Vote Notes: H.J. Res 76, to Establish a Washington Metrorail Safety Commission
Last month, the House passed H.J. Res 76 by a vote of 399 to 5. This resolution would allow Virginia, Maryland, and DC to establish a tri-state Washington Metrorail Safety Commission. Under Article I, Section 8 of the Constitution, Congress has the authority to permit states and the District of Columbia to enter into interstate compacts. But what Congress doesn’t have the authority to do is authorize compacts that would allow states to conduct warrantless searches of private property. One section of the agreement did just that, and accordingly, I was one of five Republicans to vote no.
The section in question would have authorized the Metrorail Safety Commission to enter upon any property that is adjacent to the metrorail system for investigations, repairs, and more. This would include any privately-owned lands and premises that happen to be next to the railway. The only restriction on this authority would be that the CEO of the metro transit authority must first give “reasonable notice.” The Founding Fathers didn’t protect us under the Fourth Amendment with a “reasonable notice” standard...they said that absent an ongoing emergency or crime, there needs to be a warrant issued by a judge in order to intrude on folks’ private property.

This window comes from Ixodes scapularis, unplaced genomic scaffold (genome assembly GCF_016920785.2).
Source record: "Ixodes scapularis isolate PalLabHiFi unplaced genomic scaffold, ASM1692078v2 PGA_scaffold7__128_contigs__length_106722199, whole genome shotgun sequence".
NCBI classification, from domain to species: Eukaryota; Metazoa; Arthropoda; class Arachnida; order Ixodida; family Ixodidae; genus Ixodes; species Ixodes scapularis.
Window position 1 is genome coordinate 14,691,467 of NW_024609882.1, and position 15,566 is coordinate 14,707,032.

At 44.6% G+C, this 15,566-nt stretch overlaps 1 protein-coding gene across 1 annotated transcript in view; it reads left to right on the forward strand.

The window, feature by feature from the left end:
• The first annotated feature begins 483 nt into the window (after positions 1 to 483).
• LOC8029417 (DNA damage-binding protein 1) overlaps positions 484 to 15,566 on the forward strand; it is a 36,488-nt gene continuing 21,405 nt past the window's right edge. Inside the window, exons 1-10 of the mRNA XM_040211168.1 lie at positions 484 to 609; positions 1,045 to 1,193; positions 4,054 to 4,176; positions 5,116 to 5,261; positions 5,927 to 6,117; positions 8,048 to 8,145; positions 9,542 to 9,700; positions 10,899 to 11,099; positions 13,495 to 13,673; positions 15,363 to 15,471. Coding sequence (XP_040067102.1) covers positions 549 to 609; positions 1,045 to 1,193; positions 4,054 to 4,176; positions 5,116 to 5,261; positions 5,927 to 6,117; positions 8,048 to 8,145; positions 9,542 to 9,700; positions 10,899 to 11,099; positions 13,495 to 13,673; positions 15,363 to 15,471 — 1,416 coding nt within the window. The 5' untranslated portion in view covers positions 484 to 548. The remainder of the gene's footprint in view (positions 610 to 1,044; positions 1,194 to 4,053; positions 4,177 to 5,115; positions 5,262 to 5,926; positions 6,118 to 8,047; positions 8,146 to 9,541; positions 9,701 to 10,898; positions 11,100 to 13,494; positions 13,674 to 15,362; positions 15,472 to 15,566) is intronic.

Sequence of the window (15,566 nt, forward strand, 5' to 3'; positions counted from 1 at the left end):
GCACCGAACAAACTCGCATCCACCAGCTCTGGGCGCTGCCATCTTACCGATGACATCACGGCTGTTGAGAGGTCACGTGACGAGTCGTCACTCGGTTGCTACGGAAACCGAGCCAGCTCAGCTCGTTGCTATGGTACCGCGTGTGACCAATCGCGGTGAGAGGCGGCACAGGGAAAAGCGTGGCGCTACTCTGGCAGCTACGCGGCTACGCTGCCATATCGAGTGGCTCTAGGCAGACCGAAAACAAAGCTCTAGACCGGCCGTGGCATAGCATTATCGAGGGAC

The DC metro system is in dire need of improvements, particularly those related to rider safety. In fact, in the last three years alone, there have been three total train derailments. But while it seems reasonable that Congress should work to address these issues as soon as possible, we should be wary of any bill that rolls over private property rights in exchange for a remedy.